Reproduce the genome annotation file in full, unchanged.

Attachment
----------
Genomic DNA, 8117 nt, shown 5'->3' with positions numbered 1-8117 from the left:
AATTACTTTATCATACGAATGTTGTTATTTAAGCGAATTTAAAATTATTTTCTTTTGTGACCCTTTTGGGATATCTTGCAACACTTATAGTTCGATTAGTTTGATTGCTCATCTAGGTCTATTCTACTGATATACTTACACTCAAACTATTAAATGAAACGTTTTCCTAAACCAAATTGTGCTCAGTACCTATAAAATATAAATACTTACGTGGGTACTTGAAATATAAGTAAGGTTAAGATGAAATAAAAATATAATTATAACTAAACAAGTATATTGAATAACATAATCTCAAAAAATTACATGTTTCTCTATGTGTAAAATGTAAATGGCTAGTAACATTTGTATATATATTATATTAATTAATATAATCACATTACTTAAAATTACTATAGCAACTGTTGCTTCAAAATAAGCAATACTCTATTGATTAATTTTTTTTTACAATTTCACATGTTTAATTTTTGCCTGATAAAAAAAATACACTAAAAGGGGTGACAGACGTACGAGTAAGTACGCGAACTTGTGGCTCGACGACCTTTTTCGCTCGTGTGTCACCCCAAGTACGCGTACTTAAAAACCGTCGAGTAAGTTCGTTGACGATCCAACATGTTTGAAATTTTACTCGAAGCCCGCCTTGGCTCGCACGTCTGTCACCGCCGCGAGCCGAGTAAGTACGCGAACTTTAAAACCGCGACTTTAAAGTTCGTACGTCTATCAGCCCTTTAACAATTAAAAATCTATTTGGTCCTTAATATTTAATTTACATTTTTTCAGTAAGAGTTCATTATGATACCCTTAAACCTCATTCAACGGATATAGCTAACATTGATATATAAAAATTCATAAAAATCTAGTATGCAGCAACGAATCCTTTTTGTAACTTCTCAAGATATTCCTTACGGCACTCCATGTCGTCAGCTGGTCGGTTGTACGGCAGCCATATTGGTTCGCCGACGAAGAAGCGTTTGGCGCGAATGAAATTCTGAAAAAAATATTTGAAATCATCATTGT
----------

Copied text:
Genomic DNA, 8117 nt, shown 5'->3' with positions numbered 1-8117 from the left:
AATTACTTTATCATACGAATGTTGTTATTTAAGCGAATTTAAAATTATTTTCTTTTGTGACCCTTTTGGGATATCTTGCAACACTTATAGTTCGATTAGTTTGATTGCTCATCTAGGTCTATTCTACTGATATACTTACACTCAAACTATTAAATGAAACGTTTTCCTAAACCAAATTGTGCTCAGTACCTATAAAATATAAATACTTACGTGGGTACTTGAAATATAAGTAAGGTTAAGATGAAATAAAAATATAATTATAACTAAACAAGTATATTGAATAACATAATCTCAAAAAATTACATGTTTCTCTATGTGTAAAATGTAAATGGCTAGTAACATTTGTATATATATTATATTAATTAATATAATCACATTACTTAAAATTACTATAGCAACTGTTGCTTCAAAATAAGCAATACTCTATTGATTAATTTTTTTTTACAATTTCACATGTTTAATTTTTGCCTGATAAAAAAAATACACTAAAAGGGGTGACAGACGTACGAGTAAGTACGCGAACTTGTGGCTCGACGACCTTTTTCGCTCGTGTGTCACCCCAAGTACGCGTACTTAAAAACCGTCGAGTAAGTTCGTTGACGATCCAACATGTTTGAAATTTTACTCGAAGCCCGCCTTGGCTCGCACGTCTGTCACCGCCGCGAGCCGAGTAAGTACGCGAACTTTAAAACCGCGACTTTAAAGTTCGTACGTCTATCAGCCCTTTAACAATTAAAAATCTATTTGGTCCTTAATATTTAATTTACATTTTTTCAGTAAGAGTTCATTATGATACCCTTAAACCTCATTCAACGGATATAGCTAACATTGATATATAAAAATTCATAAAAATCTAGTATGCAGCAACGAATCCTTTTTGTAACTTCTCAAGATATTCCTTACGGCACTCCATGTCGTCAGCTGGTCGGTTGTACGGCAGCCATATTGGTTCGCCGACGAAGAAGCGTTTGGCGCGAATGAAATTCTGAAAAAAATATTTGAAATCATCATTGT